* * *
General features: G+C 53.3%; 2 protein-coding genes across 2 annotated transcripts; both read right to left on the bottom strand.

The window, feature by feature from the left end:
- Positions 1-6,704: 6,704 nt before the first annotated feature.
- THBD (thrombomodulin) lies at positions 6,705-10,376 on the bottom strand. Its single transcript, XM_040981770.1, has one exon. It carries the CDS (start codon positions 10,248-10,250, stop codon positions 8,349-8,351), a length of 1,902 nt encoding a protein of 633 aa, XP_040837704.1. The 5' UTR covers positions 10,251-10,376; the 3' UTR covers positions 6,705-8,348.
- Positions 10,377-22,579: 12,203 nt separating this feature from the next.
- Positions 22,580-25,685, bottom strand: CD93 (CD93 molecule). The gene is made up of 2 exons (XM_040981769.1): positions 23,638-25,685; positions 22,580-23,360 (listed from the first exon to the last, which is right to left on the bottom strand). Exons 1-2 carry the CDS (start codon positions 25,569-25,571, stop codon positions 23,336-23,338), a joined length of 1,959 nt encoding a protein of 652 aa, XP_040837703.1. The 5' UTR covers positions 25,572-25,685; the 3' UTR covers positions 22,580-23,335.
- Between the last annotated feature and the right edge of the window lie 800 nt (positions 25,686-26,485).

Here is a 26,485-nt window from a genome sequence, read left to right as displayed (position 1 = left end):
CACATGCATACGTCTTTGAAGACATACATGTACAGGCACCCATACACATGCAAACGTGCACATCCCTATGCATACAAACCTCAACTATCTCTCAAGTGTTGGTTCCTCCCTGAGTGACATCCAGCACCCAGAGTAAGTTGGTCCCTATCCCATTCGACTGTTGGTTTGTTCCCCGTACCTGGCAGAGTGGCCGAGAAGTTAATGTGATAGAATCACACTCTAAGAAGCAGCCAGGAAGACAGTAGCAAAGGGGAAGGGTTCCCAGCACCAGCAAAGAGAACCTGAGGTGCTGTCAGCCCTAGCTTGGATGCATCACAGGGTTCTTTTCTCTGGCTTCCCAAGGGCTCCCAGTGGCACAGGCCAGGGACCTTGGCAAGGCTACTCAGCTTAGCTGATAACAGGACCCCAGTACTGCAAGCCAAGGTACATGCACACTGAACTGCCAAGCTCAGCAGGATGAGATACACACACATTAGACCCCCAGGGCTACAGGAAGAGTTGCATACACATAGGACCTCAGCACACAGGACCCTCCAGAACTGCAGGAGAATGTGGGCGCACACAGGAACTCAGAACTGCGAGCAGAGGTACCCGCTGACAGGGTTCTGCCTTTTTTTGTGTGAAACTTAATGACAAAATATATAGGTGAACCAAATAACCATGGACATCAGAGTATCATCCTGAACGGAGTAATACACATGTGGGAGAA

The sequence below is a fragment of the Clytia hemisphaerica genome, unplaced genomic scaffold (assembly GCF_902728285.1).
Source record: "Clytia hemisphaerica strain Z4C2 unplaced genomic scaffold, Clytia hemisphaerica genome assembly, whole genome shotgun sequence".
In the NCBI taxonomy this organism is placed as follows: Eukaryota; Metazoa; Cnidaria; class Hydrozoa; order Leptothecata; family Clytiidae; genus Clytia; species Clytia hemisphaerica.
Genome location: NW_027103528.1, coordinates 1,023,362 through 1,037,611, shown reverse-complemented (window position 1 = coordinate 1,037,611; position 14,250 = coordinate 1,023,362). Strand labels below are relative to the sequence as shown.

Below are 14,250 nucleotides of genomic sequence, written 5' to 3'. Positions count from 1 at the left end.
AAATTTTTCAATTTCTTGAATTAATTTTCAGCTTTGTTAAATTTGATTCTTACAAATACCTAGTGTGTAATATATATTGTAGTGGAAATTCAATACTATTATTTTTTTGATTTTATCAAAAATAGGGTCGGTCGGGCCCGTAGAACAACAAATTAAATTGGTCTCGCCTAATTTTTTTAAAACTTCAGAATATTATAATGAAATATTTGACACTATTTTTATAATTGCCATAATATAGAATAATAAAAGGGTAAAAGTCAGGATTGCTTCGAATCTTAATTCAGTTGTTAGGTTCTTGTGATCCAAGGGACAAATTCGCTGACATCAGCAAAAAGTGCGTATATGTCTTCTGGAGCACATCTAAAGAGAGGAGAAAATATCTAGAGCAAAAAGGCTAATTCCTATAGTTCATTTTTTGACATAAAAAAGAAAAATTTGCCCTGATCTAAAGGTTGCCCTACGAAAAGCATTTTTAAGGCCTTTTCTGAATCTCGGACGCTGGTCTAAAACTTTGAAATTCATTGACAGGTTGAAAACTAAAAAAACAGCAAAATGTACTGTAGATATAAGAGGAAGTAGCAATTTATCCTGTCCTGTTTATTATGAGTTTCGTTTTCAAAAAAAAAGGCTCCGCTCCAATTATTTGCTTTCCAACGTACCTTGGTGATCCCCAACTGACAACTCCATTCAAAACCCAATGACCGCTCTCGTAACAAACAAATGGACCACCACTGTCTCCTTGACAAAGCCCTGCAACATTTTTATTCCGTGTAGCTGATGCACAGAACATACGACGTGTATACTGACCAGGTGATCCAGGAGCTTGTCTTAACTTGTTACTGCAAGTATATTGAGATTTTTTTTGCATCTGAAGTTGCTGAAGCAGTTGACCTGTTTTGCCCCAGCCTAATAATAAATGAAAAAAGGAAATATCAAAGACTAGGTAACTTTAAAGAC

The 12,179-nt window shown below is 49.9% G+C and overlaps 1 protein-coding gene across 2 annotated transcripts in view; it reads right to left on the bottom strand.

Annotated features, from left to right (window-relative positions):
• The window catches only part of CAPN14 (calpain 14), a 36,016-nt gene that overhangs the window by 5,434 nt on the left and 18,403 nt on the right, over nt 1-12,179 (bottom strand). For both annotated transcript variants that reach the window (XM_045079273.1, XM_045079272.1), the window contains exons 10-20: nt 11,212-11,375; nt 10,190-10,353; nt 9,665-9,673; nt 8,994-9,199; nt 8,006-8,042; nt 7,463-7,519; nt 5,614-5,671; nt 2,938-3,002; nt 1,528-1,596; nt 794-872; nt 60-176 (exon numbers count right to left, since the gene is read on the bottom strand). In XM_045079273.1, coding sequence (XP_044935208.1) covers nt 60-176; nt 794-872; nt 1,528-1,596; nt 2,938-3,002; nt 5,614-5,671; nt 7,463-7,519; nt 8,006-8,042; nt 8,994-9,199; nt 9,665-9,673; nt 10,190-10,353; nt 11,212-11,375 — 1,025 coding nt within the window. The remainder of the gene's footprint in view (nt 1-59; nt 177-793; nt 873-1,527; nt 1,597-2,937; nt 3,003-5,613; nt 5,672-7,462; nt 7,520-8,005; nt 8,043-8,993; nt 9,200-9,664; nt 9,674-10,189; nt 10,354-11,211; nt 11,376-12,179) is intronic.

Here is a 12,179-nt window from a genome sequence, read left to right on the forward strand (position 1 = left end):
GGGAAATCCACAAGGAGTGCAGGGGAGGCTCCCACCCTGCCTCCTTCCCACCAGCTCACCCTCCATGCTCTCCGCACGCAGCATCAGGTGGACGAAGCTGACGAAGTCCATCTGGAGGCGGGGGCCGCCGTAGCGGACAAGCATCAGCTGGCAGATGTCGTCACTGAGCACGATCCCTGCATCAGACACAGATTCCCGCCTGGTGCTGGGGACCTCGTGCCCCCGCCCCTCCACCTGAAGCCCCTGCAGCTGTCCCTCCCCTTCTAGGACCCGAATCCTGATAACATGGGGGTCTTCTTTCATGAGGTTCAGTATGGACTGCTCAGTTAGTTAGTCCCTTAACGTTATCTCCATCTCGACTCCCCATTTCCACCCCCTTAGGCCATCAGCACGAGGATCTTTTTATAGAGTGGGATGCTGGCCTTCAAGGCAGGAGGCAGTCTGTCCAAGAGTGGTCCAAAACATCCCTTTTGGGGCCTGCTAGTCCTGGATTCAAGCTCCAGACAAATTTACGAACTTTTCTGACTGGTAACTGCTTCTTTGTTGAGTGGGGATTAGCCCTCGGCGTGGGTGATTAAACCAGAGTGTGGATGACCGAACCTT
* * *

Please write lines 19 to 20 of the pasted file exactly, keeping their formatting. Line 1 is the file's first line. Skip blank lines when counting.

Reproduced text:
Here is a 12,179-nt window from a genome sequence, read left to right on the forward strand (position 1 = left end):
GGGAAATCCACAAGGAGTGCAGGGGAGGCTCCCACCCTGCCTCCTTCCCACCAGCTCACCCTCCATGCTCTCCGCACGCAGCATCAGGTGGACGAAGCTGACGAAGTCCATCTGGAGGCGGGGGCCGCCGTAGCGGACAAGCATCAGCTGGCAGATGTCGTCACTGAGCACGATCCCTGCATCAGACACAGATTCCCGCCTGGTGCTGGGGACCTCGTGCCCCCGCCCCTCCACCTGAAGCCCCTGCAGCTGTCCCTCCCCTTCTAGGACCCGAATCCTGATAACATGGGGGTCTTCTTTCATGAGGTTCAGTATGGACTGCTCAGTTAGTTAGTCCCTTAACGTTATCTCCATCTCGACTCCCCATTTCCACCCCCTTAGGCCATCAGCACGAGGATCTTTTTATAGAGTGGGATGCTGGCCTTCAAGGCAGGAGGCAGTCTGTCCAAGAGTGGTCCAAAACATCCCTTTTGGGGCCTGCTAGTCCTGGATTCAAGCTCCAGACAAATTTACGAACTTTTCTGACTGGTAACTGCTTCTTTGTTGAGTGGGGATTAGCCCTCGGCGTGGGTGATTAAACCAGAGTGTGGATGACCGAACCTT